"At the piano is the only time I feel completely honest and real," says Crawford, the former fashion stylist for the Jackson Free Press. "Worthwhile music comes from inside, and if you don't like what you're playing it's not going to work."

In addition to the piano, Crawford plays guitar, sings, and writes all her music and poetic lyrics. She also enjoys a strong female fanbase. "Women understand the gray areas of life and not just the black and white," she says. "Men can relate, but women really get it. I write more about the gray areas."

Visit myspace.com/carolinespiano to hear Caroline Crawford's sound and check out her tour schedule.

by David Dennis, Jr.

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Usually when people do these "Artists to Watch" type things, they introduce an artist and try to tell the reader who the artist sounds like, to give a feel of familiarity to the newcomer. Well, that just isn't going happen here because it's simply impossible to compare 7even:Thirty to another musical entity.

Just take a listen to his debut album "Star: The 7even:Thirty Experience." The album lives up to its name as it is definitely an experience to relish. Each track moves seamlessly, creating the feeling that the album is more a journey from beginning to end than a collection of standalone tracks. One minute, 7even is destroying a track with stellar lyrical dexterity, mixing metaphors about interstellar travel and everyday life. Then, suddenly, he breaks into crooning about a bevy of intergalactic concepts. A standout track from the album is "1 Point 21 Jiggawatts," on which the MC describes his space-traveling vehicle as a futuristic machine through which the passenger can get a glimpse how far ahead of the competition 7even:Thirty really is.

You can buy the album on iTunes or visit 7even:Thirty's MySpace page at myspace.com/7eventhirtysounds.

Cool Papa Bell
by Andi Agnew

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James "Cool Papa" Bell, a Starkville native, was known as the "fastest man in the league" in the early days of pro baseball. He has a street in St. Louis named after him, and of course, Cool Papa Bell Drive, the street here in Jackson leading to Smith-Wills Stadium and the Mississippi Sports Hall of Fame. But I wonder if Cool Papa ever thought that a funky, blues-rock band would be named after him, too?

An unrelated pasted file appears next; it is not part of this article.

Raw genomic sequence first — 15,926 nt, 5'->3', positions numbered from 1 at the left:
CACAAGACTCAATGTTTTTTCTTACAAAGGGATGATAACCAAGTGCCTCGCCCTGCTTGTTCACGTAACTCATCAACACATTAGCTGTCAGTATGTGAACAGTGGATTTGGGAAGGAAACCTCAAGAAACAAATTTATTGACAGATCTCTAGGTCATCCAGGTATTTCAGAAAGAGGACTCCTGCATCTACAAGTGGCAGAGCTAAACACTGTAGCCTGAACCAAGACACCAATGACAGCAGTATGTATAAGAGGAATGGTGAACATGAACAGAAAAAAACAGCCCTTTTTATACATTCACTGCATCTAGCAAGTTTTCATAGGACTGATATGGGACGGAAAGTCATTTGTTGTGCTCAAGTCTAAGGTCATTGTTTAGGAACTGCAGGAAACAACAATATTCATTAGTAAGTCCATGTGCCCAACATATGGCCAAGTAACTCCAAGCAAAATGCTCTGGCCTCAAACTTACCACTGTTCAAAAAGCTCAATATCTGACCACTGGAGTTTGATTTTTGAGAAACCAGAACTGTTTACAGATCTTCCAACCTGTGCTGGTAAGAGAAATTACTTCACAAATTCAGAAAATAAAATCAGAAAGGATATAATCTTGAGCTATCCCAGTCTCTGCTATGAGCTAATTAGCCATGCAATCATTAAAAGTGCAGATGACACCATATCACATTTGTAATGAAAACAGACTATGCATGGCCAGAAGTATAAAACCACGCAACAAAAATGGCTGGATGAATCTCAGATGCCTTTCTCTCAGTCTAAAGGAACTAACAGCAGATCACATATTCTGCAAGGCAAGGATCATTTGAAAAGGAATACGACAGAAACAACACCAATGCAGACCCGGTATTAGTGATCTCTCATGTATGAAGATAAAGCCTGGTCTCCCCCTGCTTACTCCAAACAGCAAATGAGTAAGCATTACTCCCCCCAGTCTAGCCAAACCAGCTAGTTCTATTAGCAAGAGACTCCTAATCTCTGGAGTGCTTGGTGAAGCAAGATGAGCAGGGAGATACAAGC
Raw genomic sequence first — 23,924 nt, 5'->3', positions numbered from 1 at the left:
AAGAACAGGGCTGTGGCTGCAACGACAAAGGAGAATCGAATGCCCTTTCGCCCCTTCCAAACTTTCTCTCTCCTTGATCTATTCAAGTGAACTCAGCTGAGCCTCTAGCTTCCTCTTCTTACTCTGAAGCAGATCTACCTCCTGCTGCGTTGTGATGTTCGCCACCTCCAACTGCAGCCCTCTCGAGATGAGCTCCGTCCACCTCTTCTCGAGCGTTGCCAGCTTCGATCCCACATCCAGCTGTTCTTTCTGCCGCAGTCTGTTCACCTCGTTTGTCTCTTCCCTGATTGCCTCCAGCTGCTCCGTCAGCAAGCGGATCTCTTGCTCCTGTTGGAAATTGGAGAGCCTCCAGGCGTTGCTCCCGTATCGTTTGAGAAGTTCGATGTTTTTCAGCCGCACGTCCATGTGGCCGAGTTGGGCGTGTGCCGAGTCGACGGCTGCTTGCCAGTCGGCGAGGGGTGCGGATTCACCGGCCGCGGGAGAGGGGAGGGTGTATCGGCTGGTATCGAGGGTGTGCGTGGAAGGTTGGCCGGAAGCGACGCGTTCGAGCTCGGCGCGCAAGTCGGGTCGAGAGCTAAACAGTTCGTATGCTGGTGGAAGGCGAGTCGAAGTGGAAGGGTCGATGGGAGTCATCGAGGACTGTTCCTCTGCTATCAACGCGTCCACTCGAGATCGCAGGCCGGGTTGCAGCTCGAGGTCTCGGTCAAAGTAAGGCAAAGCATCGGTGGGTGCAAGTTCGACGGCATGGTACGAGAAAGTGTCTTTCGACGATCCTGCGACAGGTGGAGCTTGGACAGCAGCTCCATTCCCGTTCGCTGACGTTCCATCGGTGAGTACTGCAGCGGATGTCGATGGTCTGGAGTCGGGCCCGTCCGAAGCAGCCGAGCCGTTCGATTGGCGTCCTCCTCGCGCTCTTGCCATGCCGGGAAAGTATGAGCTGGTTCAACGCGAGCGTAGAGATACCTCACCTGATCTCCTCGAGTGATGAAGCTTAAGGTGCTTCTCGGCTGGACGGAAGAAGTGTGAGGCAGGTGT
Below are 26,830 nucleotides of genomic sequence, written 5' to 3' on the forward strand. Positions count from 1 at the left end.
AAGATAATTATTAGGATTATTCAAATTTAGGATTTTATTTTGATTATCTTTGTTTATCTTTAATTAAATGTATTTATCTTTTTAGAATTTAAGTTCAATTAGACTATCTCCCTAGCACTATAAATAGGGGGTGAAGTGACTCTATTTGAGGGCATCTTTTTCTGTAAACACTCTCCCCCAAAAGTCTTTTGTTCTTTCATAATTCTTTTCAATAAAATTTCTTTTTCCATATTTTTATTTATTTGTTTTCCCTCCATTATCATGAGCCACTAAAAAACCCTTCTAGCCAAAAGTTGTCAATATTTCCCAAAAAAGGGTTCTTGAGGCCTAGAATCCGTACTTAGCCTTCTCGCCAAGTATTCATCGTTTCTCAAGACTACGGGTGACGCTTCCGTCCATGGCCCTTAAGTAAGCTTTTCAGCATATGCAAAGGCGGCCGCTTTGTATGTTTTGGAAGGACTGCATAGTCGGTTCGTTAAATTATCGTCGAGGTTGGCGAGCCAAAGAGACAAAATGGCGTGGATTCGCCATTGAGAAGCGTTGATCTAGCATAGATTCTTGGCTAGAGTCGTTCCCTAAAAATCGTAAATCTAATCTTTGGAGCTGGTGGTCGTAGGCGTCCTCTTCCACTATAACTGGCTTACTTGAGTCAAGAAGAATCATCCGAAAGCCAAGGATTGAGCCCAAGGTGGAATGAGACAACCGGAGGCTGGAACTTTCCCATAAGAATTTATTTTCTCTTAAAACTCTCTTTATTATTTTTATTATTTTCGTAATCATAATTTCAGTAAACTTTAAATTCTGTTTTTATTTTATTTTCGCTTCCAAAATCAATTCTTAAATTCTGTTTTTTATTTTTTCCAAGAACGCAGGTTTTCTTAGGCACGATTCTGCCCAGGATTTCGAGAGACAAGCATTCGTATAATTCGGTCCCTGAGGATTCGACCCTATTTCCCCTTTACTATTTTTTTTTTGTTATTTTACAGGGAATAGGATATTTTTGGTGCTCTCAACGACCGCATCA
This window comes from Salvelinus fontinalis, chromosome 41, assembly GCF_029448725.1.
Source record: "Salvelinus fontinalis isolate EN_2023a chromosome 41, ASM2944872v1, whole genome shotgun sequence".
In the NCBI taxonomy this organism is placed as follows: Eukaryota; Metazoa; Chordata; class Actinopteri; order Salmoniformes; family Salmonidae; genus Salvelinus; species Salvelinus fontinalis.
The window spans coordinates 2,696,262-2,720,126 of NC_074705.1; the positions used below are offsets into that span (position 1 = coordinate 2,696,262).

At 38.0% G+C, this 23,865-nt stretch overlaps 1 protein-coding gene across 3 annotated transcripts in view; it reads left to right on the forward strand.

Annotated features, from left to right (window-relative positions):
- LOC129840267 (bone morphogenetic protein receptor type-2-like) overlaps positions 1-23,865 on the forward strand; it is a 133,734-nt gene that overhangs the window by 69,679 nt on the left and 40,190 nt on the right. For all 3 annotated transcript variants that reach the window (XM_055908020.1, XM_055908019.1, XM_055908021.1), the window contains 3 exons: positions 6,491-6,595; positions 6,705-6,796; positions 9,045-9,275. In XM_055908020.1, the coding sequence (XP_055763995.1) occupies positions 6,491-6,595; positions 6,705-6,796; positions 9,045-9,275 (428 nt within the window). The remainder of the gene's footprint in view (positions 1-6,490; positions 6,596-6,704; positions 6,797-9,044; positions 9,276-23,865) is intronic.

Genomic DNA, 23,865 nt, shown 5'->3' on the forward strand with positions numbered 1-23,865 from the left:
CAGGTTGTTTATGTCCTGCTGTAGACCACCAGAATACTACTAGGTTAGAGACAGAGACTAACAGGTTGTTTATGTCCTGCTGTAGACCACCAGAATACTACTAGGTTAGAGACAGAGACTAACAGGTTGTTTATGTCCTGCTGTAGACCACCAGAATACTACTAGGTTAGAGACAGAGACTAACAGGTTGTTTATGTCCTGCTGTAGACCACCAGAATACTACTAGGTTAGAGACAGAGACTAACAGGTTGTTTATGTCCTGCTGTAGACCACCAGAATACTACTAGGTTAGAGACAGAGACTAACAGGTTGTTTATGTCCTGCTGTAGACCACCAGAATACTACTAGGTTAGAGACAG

William Gates, Paul Bresnahan, Robby Peoples and Chris Wheeler make up Cool Papa Bell. The group may be new on the scene, but the music tells you that these guys have been at this for a while. A mix of funky grooves, blues lyrics and sloppy New Orleans beats, Cool Papa Bell's sound stands out from the crowd of indie-rock bands that have cropped up in Jackson over the last few years. Peoples' growling vocals and soulful harmonica are authentic and a perfect fit for gritty tunes like "I Been Down" and "Gypsy Blues." Fans of Galactic and North Mississippi All-Stars will find that Cool Papa Bell's sound tucks in nicely between the two.

The group has just put the finishing touches on their debut album. They have not determined a release date, but you can catch Cool Papa Bell at Martin's Restaurant and Lounge on June 28.

DJ Brayks
by Vince Falconi

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DJ Brayks, or Ken Bray when he's not working, does not care if you want to hear Soulja Boy or the new Britney Spears. It isn't that he thinks those songs are boring, but it's his job to "take stuff you know and try to make it new."

A native of San Diego, Brayks, 32, got his start as a deejay at his sister's birthday party 15 years ago, mixing and mashing songs on a dual deck stereo and using cassette tapes to layer songs over each other. Since then, he has upgraded to laptops and digital turntables, and his audiences have increased to international proportions.

When he relocated to Jackson in late November 2007 with his then-girlfriend, Brayks was confused by friends' sympathetic response to news of his moving here. Once in town, Brayks says, he found a city with a vibrant arts community.